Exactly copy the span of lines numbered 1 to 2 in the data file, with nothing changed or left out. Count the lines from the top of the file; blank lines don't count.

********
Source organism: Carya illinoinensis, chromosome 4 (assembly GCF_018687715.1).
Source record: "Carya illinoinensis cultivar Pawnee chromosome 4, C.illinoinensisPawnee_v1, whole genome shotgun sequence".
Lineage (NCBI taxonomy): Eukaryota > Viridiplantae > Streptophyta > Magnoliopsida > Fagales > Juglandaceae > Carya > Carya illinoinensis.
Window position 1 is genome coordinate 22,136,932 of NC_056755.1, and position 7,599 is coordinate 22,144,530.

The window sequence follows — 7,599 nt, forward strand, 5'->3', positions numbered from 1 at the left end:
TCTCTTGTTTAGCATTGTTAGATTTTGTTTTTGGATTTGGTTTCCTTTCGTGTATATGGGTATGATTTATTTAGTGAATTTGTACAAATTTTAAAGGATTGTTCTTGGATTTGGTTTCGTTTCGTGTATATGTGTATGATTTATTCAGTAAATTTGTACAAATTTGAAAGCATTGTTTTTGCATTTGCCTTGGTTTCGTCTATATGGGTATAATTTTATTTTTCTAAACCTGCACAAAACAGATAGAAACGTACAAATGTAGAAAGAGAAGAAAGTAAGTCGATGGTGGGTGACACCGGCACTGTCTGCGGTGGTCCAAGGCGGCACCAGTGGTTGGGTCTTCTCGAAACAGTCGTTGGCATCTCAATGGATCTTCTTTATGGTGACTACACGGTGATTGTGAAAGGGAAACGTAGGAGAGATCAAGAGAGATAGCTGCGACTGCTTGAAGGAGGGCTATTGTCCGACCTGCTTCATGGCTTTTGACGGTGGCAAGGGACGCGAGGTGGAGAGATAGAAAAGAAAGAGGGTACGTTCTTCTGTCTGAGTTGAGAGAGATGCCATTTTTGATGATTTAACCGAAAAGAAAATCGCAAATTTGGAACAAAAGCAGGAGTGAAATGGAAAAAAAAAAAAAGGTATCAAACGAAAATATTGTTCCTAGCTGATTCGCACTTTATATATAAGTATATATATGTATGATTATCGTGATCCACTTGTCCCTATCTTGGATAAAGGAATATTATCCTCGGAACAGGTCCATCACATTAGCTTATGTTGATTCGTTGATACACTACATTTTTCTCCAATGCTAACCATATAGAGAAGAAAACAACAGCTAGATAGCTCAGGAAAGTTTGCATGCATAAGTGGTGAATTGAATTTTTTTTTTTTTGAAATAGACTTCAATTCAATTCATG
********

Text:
Source organism: Carya illinoinensis, chromosome 4 (assembly GCF_018687715.1).
Source record: "Carya illinoinensis cultivar Pawnee chromosome 4, C.illinoinensisPawnee_v1, whole genome shotgun sequence".